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UPDATE: Transgender student rights bill signed into law

Officials with Santa Clarita Valley's largest school district say implementation is uncertain

Posted: August 13, 2013 4:40 p.m.
Updated: August 13, 2013 6:52 p.m.

SANTA CLARITA - California has enshrined certain rights for transgender students in state law, requiring public schools to allow those students access to whichever restroom and locker room they choose.

But an official from the largest school district in the Santa Clarita Valley said specifics on implementing the law haven’t been received by the district.

As authored, the bill, Assembly Bill 1266, “would require that a pupil be permitted to participate in sex-segregated school programs and activities, including athletic teams and competitions, and use facilities consistent with his or her gender identity, irrespective of the gender listed on the pupil’s records.”

While officials in the William S. Hart Union High School District are aware of the legislation, according to Greg Lee, director of human resources and equity services for the district, they have yet to receive specific guidelines on the law, such as training materials for staff members, from either the county or the state.

“I don’t recall ever having a parent that insisted that their child be allowed access to a bathroom that was not consistent with their physiological gender,” Lee said.

“They’ve only wanted to ensure that their child would not be bullied in the bathroom that they would typically be expected to use.”

But he said he was aware of other situations that had come up over the years.

“In the situations I was involved in, as a site administrator, and in the cases I know of in our district, arrangements were made for students to use the health office restroom to change clothes,” he said.

“This has often been a way to address students with various ‘body image’ challenges, such as obesity or students who felt self-conscious due to significant burn scars or other marks.”

Lee said parents will be kept in the loop regarding how the law might change district policies.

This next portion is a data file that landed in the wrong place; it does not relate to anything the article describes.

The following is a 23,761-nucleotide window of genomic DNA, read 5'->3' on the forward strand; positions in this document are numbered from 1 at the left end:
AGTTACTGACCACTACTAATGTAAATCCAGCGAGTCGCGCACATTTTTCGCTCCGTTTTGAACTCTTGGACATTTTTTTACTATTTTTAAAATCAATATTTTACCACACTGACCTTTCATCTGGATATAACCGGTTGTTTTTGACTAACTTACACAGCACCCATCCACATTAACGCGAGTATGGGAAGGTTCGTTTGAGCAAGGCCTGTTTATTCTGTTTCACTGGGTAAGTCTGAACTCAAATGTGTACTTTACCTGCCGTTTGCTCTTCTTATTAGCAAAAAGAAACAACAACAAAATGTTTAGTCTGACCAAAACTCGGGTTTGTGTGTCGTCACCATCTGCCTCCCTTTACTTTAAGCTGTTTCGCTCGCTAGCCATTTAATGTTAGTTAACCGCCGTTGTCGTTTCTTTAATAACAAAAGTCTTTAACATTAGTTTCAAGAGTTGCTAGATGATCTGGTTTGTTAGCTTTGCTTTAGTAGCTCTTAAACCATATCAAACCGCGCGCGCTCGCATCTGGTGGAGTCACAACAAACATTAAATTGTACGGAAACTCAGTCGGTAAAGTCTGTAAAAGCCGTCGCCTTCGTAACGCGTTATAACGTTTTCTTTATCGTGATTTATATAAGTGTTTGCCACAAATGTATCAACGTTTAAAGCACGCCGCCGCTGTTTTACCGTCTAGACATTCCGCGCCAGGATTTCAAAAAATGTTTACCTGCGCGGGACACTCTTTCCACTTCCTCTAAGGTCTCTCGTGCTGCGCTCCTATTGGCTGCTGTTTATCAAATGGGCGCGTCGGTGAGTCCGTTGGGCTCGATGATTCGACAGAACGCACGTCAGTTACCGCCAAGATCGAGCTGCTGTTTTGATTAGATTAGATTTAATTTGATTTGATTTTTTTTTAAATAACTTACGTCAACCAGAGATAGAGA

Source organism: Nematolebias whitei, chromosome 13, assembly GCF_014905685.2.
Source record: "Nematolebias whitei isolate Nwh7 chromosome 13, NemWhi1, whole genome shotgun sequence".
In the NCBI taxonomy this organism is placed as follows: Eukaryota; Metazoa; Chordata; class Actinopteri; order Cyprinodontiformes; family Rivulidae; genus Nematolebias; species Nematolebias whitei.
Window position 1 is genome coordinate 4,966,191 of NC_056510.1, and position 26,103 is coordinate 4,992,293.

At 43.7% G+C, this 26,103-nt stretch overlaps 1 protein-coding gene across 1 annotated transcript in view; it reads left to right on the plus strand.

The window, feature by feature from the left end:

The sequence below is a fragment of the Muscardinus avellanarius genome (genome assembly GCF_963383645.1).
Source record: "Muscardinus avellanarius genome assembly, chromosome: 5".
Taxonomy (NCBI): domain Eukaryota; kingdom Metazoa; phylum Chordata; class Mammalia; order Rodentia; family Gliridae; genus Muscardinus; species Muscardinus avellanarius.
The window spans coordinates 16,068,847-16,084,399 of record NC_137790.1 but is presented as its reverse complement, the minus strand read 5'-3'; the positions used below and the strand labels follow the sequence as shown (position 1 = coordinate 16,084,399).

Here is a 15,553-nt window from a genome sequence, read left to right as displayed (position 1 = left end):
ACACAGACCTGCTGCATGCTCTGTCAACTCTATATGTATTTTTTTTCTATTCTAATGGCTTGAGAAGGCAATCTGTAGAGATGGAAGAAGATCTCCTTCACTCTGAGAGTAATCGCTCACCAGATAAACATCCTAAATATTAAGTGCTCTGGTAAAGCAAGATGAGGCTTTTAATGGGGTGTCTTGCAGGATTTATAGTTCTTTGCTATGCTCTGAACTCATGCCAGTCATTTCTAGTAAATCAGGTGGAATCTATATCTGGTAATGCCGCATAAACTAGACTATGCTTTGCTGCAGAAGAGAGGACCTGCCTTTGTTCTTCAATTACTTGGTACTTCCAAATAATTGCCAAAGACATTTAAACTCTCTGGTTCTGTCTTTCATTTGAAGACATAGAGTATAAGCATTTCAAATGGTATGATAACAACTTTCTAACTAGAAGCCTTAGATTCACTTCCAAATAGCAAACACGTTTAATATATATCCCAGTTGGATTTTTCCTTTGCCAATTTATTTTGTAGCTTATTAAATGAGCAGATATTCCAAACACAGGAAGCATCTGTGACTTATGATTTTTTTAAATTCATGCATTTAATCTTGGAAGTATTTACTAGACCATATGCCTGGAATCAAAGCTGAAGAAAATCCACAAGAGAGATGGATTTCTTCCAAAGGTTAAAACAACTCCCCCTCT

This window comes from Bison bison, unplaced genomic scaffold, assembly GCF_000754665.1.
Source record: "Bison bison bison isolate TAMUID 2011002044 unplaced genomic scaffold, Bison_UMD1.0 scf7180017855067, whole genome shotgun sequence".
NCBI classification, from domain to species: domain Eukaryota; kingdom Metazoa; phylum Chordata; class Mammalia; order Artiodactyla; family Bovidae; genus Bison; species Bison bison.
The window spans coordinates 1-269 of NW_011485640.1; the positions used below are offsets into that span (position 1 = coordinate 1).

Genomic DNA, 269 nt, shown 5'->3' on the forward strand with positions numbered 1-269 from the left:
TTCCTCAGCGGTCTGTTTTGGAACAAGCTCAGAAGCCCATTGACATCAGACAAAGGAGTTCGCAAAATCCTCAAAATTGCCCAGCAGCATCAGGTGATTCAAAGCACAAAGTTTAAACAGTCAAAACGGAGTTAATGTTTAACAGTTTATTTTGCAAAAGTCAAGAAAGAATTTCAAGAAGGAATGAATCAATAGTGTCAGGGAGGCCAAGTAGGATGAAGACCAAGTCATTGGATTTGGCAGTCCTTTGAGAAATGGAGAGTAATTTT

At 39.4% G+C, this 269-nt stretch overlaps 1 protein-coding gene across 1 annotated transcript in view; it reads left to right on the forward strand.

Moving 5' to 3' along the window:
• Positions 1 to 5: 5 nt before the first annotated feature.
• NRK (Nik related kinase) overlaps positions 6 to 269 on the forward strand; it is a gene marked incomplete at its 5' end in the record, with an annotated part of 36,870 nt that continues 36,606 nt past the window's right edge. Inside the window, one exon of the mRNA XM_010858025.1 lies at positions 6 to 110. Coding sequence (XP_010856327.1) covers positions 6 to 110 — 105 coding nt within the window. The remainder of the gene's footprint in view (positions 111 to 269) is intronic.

Local representatives
Assemblyman Scott Wilk, R-Santa Clarita, said he thinks the bill is overly broad.

“It’s setting a broad, one-size-fits-all standard and is unnecessary in my view,” Wilk said Tuesday.

Wilk said there is a possibility for some to take advantage of the legislation to gain a competitive advantage in a sport or access to a locker room or bathroom of the opposite gender.

“I think there’s going to be very little of that, but it could definitely happen,” he said.

Sen. Steve Knight, R-Palmdale, cited similar concerns in voting against the legislation.

“The biggest reason for me is there are now an immense amount of openings for people to game the system,” Knight said Tuesday.

Provisions for transgender student athletes are already included in the governing bylaws for the California Interscholastic Federation, the group that administrates and oversees student athletics statewide, he said.

Knight also said such decisions should be left up to school districts.

“If a school district, like San Francisco has or L.A. has, wants to implement these types of policies, fine,” Knight said. “But it should not be a matter of state law.”

Sen. Fran Pavley, D-Agoura Hills, who did not vote on the bill, expressed a similar sentiment.

“When possible, local school districts should be left with the responsibility of addressing the needs of their individual students,” Pavley wrote in an email.

Assemblyman Steve Fox, D-Palmdale, said he abstained from voting out of respect for student privacy.

“While I am very sympathetic to the suffering of young people who are struggling with complicated gender identity issues, I did not support AB 1266 because I wanted to guarantee student safety and all students’ rights to privacy,” he said.

Other reaction

Officials from the Transgender Law Center, a law and policy lobbying group that focuses on transgender issues, said the bill will “ensure the success and well-being of transgender students.”

"Now, every transgender student in California will be able to get up in the morning knowing that when they go to school as their authentic self they will have the same fair chance at success as their classmates," said Masen Davis, executive director of the Transgender Law Center in a post on the center's website.

 The Associated Press contributed to this report.




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